Burnaby council approves TransLink's SFU gondola, but hesitant over straight route

May 28 2019, 10:14 am

A gondola public transit line between a SkyTrain station and Simon Fraser University’s campus atop Burnaby Mountain is one step closer to reality after it received unanimous in-principle approval from Burnaby city council during a meeting on Monday evening.

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“Today marks a historic moment as for the first time since the gondola was proposed 10 years ago, we have finally won a formalized vote by the City of Burnaby,” Colin Fowler, a SFU student and co-founder of the Build SFU Gondola advocacy group, told Daily Hive.

“We look forward to the ensuing consultation process and the progress to come.”

The approval provides TransLink with the permission it needs to continue its planning for the project, but only if it addresses the potential impact to area residents and raises the necessary funding from senior governments, which suggests the municipal government does not plan to provide the project with funding.

TransLink must also develop detailed plans for three route options that have been deemed worthy for further consideration by the municipal government.

SFU Burnaby Mountain gondola

Routes depicted for Option 1 and Option 2 for the SFU Burnaby Mountain gondola. (City of Burnaby)

Several councillors expressed their concern with TransLink’s preferred straight, direct route from Production Way-University Station to the peak of the mountain.

While this alignment provides the fastest travel speed of only about six minutes and the lowest construction and operational costs, it affects residents of the Forest Grove neighbourhood the most as gondola cabins would pass directly over homes as frequently as every 30 seconds.

“The residents have to be in agreement on this. I know most people would want a gondola going overhead every couple of seconds, and they are one of the safest forms of travel and a tourist attraction. But the concerns of the residents need to come first,” said councillor Dan Johnson.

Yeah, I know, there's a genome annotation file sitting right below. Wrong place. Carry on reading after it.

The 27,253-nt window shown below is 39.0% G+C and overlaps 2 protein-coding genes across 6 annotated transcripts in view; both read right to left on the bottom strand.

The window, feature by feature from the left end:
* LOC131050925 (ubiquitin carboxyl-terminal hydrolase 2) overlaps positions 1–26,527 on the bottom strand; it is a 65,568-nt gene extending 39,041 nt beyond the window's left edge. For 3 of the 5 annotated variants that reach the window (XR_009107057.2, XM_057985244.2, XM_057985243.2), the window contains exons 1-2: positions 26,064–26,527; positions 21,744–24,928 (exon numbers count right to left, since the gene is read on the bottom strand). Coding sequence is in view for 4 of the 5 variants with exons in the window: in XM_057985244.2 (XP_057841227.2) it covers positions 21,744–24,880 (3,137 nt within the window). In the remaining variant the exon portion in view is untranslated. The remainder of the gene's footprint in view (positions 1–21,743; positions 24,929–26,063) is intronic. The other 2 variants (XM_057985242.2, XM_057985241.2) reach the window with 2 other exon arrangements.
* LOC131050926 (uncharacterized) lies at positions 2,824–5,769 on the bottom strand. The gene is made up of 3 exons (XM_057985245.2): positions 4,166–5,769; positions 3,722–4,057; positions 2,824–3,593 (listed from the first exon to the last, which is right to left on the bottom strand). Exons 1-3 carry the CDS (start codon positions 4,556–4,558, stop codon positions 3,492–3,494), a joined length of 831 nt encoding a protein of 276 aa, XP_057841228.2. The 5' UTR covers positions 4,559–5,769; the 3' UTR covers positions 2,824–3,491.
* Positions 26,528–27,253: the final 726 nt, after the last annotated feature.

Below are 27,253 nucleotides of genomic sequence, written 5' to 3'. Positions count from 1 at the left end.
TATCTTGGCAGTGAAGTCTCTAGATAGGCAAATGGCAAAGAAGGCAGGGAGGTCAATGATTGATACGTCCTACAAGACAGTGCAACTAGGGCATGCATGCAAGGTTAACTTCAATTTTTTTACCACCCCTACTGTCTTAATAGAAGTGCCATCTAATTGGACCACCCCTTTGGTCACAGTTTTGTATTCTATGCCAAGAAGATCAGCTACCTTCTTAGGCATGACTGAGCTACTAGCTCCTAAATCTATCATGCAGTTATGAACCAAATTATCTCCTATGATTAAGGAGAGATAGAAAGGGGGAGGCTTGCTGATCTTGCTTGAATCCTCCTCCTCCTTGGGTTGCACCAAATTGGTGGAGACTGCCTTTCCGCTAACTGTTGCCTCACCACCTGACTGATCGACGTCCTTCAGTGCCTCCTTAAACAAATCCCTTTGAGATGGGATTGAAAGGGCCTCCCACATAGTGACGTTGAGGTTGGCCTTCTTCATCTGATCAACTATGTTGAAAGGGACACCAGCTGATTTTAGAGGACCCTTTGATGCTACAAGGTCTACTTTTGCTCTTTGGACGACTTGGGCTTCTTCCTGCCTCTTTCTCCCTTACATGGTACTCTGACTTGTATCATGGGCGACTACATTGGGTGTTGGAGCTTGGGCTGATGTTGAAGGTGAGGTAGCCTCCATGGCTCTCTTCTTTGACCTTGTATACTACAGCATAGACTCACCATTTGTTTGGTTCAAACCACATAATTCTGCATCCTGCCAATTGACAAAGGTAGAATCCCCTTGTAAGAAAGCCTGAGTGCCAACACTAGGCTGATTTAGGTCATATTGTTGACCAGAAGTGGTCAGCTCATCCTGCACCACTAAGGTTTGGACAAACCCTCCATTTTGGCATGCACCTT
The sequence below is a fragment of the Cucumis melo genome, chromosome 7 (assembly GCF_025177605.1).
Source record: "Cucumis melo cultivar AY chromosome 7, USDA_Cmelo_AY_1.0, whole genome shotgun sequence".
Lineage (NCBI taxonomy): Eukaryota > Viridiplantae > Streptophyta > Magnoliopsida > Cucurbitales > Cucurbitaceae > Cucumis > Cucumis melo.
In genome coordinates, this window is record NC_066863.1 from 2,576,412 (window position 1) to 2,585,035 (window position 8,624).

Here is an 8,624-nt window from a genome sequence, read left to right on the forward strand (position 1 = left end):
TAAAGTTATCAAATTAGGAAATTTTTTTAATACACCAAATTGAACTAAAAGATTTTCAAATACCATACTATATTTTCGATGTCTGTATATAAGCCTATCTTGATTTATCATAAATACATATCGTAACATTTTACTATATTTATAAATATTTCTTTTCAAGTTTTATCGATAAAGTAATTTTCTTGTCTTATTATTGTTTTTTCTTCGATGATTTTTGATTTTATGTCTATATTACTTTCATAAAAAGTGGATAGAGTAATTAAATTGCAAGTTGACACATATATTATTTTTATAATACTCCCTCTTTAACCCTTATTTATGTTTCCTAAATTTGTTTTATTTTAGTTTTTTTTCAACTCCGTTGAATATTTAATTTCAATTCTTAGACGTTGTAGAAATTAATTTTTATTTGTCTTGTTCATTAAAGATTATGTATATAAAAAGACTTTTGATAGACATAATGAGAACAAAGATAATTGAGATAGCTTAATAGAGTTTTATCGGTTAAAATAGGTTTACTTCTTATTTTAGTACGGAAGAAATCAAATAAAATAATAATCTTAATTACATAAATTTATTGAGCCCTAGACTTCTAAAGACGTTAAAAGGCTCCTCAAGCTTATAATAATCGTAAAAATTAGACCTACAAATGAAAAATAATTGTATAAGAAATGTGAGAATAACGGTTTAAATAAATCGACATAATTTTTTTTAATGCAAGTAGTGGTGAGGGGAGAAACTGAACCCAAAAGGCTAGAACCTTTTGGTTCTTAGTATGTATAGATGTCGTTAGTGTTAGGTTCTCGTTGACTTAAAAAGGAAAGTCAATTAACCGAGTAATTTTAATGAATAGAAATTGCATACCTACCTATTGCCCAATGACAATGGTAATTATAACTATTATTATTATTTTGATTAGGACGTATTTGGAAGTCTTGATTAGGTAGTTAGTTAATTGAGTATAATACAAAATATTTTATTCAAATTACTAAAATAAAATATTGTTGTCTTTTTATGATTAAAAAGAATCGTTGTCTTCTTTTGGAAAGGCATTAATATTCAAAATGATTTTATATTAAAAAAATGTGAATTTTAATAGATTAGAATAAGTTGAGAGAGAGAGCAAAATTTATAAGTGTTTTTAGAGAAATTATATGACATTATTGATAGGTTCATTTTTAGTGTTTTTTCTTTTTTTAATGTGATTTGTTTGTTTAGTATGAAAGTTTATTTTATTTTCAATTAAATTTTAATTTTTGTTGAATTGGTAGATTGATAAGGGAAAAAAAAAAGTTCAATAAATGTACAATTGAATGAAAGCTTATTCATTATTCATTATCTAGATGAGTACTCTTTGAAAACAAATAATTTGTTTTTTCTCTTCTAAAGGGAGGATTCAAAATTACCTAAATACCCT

During the meeting, municipal officials made the case that the complete feasibility of this route needs to take into account its impact to residents — not just the cost and performance metrics — and that public consultation should ultimately determine the chosen alignment.

TransLink’s latest estimated cost of $197 million in 2020 dollars for this straight route option includes the acquisition of aerial property rights. Some city councillors emphasized the need for proper compensation for the affected residents if this route is chosen.

“I like the idea in principle because it goes somewhat towards lowering greenhouse gases and fighting climate change, but what I can’t emphasize enough is the residents of Forest Grove to have a chance to have a say if this thing can go ahead, and if it does go ahead in what form and benefits,” said councillor Joey Keithley.

“I think TransLink would press forward with the cheapest and most convenient route for them, but we need to think about those residents having a gondola go above them every few seconds. That doesn’t make sense, and if that is the preferred route TransLink wants to push through, I won’t stand for it and I know the residents won’t go for it.”

A second route option would detour the route towards the southeast corner of Burnaby Mountain to keep the gondola from passing over any homes, with a 90-degree turn that requires an additional mid-station building. But passengers would need to walk about 200 metres from Production Way-University Station to the gondola terminal, travel times would be close to 10 minutes, and it would have far higher construction ($255 million in 2020 dollars) and operating costs.

This second option would not pass directly over any homes, but it would hover close to more homes than the straight alignment.

SFU Burnaby Mountain gondola

Routes depicted for Option 3 for the SFU Burnaby Mountain gondola. (City of Burnaby)

The third route option requested for serious consideration, identified in a 2009 study, would start at Lake City Way Station and stay further away from homes by passing over Burnaby Mountain Golf Course, west of the tank farm. A near 90-degree turn is also required.

However, this option from Lake City Way Station is far longer — 59% longer than the first straight option and 19% longer than the second option — and entails a much higher travel time, reducing the system’s ridership potential significantly. Construction and operating costs would likely rise in proportion to the added length and requirements.

A gondola transit line would provide a third route to Burnaby Mountain, supplementing the two road routes and replacing the existing No. 145 bus route from Production Way-University Station.

Currently, there are about 25,000 daily boardings to and from Burnaby Mountain, and this ridership demand is expected to grow by 60% over the next 20 years from growth in student, faculty, and staff numbers and increases in the UniverCity neighbourhood population.

Supporters of the gondola have maintained the project is needed to improve the capacity and reliability of transportation options to Burnaby Mountain. Each gondola cabin could have a capacity for about 33 passengers, and the system could make the university more resilient to winter conditions.

With the use of large cabins similar to Whistler Blackcomb’s Peak 2 Peak gondola and a high service frequency, the SFU Burnaby Mountain gondola could have an operating capacity of between 3,000 to 4,000 passengers per hour per direction.


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